Criminalizing Politics is a Dangerous Idea

by Ryan on April 21, 2009

in Politics,Tyranny,War on Terror

We are traveling down a very dangerous road.  President Obama has indicated that actions taken during a time of grave crisis in our nation’s history are up for selective legal prosecution.  The dangerous precedent would be this — criminalizing the decisions of one administration once another party assumes control. 

Think of our history to this point:  Jefferson did not prosecute Federalists for the Alien and Sedition Acts;  Union-Democrat Andrew Johnson did not specifically prosecute or target Lincoln Adminsitration officials who ran roughshod over the Constitution during the Civil War;  no Republican prosecuted those involved FDR’s filling of US concentration camps during WWII (though Reagan apologized for FDR back in the 1980s);  Nixon did not prosecute LBJ’s Administration on Vietnam.  Those are just a few examples of not second guessing your predecessor’s behavior when they faced grave periods in our history, whether the actions were appropriate or not.

Yesterday, our young president indicated that he would not be prosecuting those in the clandestine services who engaged in what this administration considers torture during the critical period between 9/11 and early 2003.  No pat on the back — that position goes without saying.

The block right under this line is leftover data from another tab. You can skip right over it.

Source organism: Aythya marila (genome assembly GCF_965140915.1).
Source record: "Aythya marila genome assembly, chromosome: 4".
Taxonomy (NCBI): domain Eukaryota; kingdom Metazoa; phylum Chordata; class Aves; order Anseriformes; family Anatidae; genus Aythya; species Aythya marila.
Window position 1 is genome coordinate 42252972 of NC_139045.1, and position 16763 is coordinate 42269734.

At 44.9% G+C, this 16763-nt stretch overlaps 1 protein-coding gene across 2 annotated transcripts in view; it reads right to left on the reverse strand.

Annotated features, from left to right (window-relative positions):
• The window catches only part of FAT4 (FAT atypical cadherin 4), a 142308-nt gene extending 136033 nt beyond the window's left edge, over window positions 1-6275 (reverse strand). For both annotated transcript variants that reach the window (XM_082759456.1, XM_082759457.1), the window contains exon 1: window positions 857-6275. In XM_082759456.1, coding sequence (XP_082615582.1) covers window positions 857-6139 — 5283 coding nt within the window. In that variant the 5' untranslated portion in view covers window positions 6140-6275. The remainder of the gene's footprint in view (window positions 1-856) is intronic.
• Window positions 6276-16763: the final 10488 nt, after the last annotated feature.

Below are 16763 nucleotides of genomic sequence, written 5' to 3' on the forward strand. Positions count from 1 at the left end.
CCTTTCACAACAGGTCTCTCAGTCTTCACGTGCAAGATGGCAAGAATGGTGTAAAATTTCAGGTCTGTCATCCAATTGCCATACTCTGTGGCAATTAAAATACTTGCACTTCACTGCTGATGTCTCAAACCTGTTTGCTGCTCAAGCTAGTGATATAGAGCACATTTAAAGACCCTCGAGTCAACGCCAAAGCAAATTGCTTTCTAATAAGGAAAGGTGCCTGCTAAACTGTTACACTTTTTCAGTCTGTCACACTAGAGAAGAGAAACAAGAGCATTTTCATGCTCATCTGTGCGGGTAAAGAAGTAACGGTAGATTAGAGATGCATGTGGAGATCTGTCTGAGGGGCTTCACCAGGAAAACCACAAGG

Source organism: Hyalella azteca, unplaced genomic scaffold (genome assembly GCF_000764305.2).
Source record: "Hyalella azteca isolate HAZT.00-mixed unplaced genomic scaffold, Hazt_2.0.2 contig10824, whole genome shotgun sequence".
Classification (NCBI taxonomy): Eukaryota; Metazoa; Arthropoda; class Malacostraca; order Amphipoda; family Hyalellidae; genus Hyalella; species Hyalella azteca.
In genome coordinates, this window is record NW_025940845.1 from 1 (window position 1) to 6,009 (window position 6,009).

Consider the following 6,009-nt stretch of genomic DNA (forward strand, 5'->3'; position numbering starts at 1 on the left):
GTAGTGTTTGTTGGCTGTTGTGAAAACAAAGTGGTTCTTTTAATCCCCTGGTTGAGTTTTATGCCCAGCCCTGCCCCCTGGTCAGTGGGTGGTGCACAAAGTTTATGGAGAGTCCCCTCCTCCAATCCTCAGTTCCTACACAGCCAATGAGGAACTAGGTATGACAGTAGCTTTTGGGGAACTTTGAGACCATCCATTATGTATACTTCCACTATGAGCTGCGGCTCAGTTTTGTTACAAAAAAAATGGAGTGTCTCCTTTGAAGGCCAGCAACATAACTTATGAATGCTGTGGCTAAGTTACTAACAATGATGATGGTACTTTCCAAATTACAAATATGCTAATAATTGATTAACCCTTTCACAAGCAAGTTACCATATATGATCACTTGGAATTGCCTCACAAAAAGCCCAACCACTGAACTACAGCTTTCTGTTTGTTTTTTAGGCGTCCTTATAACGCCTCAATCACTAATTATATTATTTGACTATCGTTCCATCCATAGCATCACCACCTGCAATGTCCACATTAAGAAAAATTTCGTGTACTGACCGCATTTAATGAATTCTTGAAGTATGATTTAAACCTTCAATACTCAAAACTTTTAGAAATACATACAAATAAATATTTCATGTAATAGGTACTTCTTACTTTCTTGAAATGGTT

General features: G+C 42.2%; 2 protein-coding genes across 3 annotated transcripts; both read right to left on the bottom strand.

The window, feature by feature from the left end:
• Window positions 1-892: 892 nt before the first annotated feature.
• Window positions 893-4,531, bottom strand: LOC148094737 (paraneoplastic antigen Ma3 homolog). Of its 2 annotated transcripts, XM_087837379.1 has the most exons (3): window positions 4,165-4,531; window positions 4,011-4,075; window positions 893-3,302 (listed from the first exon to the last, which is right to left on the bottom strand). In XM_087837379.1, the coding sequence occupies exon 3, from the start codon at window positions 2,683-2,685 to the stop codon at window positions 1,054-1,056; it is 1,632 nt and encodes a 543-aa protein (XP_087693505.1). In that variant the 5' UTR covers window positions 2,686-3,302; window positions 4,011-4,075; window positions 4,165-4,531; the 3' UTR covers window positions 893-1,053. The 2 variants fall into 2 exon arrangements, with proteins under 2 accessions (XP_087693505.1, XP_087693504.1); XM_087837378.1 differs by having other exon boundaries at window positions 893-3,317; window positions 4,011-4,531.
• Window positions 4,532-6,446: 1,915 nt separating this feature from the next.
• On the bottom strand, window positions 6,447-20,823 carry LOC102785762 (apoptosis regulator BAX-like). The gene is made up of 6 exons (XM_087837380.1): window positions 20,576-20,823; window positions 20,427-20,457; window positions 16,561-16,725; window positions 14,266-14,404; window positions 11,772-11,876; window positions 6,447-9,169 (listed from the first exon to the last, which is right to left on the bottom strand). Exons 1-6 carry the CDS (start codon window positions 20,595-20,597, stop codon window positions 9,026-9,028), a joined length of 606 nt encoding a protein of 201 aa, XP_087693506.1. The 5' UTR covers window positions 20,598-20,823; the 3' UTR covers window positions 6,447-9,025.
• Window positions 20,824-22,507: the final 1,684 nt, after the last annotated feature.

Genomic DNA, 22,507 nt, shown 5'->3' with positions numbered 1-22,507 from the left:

However, today Obama decided that targeting those officials who ordered the interrogation or formed the policy would be at risk for criminal prosecution, depending on the Attorney General’s discretion.  One may not like Obama, or his policies, or his direction, but at some point an Obama critic like myself must use the proper language — this is not just disagreeable, this is dangerous.

Why?  Because criminalizing politics as such will inevitably lead to paralysis in our intelligence services for fear of prosecution, it weakens our leader’s ability to make decisive decisions at the right time for fear of reprisals and allegations, and worst of all the potential political retribution after each subsequent election would poison US politics inevitably to the point of open violence between the parties sometime down the road, endangering our Republic’s stability.  That’s why Obama’s 43 predecessors didn’t do it.

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